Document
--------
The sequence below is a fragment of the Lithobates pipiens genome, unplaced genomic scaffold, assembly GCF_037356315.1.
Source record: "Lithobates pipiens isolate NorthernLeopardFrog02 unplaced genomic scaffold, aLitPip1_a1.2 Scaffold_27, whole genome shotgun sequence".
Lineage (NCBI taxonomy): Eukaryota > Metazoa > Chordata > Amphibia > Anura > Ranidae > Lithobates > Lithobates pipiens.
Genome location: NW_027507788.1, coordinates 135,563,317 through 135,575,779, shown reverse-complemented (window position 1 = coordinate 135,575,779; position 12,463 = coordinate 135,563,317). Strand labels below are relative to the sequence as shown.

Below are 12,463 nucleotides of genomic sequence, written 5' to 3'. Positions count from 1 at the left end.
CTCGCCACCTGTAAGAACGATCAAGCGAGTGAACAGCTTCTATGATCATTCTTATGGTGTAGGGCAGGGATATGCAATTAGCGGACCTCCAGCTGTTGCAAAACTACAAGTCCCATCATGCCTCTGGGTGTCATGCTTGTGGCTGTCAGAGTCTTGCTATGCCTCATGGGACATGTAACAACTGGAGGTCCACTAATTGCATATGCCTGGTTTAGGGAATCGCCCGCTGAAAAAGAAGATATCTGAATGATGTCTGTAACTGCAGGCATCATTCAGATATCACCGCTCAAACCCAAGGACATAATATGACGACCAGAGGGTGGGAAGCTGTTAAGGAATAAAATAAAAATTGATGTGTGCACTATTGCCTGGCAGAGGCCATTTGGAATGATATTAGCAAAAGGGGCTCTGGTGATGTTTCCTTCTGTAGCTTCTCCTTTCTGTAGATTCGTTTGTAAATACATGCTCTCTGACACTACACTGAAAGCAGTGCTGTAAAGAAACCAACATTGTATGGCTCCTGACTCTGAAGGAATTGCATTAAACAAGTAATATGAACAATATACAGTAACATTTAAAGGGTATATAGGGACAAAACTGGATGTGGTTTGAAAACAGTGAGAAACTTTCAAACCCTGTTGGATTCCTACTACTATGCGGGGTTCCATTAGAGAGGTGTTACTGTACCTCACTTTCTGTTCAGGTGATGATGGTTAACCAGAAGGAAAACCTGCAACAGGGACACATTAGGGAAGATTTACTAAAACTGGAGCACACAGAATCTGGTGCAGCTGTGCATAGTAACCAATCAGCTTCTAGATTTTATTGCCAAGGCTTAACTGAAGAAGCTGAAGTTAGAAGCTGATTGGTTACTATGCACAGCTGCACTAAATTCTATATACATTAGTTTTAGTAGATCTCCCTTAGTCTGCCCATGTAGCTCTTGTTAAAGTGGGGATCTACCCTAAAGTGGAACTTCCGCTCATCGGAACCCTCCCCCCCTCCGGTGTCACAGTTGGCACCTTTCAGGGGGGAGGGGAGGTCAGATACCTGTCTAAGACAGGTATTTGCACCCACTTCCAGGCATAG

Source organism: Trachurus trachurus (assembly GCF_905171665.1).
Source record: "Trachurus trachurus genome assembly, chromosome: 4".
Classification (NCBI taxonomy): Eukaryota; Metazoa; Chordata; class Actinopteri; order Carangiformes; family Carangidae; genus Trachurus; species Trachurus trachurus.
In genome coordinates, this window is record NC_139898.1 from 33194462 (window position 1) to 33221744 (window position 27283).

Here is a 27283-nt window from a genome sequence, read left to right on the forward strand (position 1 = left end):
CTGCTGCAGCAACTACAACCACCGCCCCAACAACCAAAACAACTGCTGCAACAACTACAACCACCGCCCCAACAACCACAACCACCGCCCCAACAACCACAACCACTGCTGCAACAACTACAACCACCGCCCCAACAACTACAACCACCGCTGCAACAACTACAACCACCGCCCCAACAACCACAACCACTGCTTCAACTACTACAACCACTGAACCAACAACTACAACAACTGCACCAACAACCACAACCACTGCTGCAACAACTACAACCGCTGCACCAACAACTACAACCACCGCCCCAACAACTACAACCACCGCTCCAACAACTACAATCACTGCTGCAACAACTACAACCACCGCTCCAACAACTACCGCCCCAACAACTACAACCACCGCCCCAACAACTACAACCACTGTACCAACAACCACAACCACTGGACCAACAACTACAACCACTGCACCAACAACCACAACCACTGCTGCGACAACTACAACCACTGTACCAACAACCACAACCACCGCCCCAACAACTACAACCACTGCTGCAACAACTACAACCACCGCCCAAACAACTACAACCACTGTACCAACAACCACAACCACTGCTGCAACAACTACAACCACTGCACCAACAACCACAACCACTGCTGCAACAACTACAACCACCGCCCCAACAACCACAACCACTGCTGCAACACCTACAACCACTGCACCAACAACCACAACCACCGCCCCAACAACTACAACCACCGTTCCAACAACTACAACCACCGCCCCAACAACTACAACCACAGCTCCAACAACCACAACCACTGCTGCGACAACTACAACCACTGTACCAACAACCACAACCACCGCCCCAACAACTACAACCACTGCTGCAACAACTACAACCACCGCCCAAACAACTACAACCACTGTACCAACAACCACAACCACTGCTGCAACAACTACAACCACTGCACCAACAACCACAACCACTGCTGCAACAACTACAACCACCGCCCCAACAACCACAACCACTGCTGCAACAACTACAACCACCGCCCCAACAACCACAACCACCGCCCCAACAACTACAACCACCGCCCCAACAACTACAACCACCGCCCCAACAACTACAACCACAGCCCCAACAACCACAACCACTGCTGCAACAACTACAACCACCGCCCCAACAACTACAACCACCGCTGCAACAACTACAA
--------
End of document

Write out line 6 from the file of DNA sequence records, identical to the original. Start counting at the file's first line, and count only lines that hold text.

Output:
CTCGCCACCTGTAAGAACGATCAAGCGAGTGAACAGCTTCTATGATCATTCTTATGGTGTAGGGCAGGGATATGCAATTAGCGGACCTCCAGCTGTTGCAAAACTACAAGTCCCATCATGCCTCTGGGTGTCATGCTTGTGGCTGTCAGAGTCTTGCTATGCCTCATGGGACATGTAACAACTGGAGGTCCACTAATTGCATATGCCTGGTTTAGGGAATCGCCCGCTGAAAAAGAAGATATCTGAATGATGTCTGTAACTGCAGGCATCATTCAGATATCACCGCTCAAACCCAAGGACATAATATGACGACCAGAGGGTGGGAAGCTGTTAAGGAATAAAATAAAAATTGATGTGTGCACTATTGCCTGGCAGAGGCCATTTGGAATGATATTAGCAAAAGGGGCTCTGGTGATGTTTCCTTCTGTAGCTTCTCCTTTCTGTAGATTCGTTTGTAAATACATGCTCTCTGACACTACACTGAAAGCAGTGCTGTAAAGAAACCAACATTGTATGGCTCCTGACTCTGAAGGAATTGCATTAAACAAGTAATATGAACAATATACAGTAACATTTAAAGGGTATATAGGGACAAAACTGGATGTGGTTTGAAAACAGTGAGAAACTTTCAAACCCTGTTGGATTCCTACTACTATGCGGGGTTCCATTAGAGAGGTGTTACTGTACCTCACTTTCTGTTCAGGTGATGATGGTTAACCAGAAGGAAAACCTGCAACAGGGACACATTAGGGAAGATTTACTAAAACTGGAGCACACAGAATCTGGTGCAGCTGTGCATAGTAACCAATCAGCTTCTAGATTTTATTGCCAAGGCTTAACTGAAGAAGCTGAAGTTAGAAGCTGATTGGTTACTATGCACAGCTGCACTAAATTCTATATACATTAGTTTTAGTAGATCTCCCTTAGTCTGCCCATGTAGCTCTTGTTAAAGTGGGGATCTACCCTAAAGTGGAACTTCCGCTCATCGGAACCCTCCCCCCCTCCGGTGTCACAGTTGGCACCTTTCAGGGGGGAGGGGAGGTCAGATACCTGTCTAAGACAGGTATTTGCACCCACTTCCAGGCATAG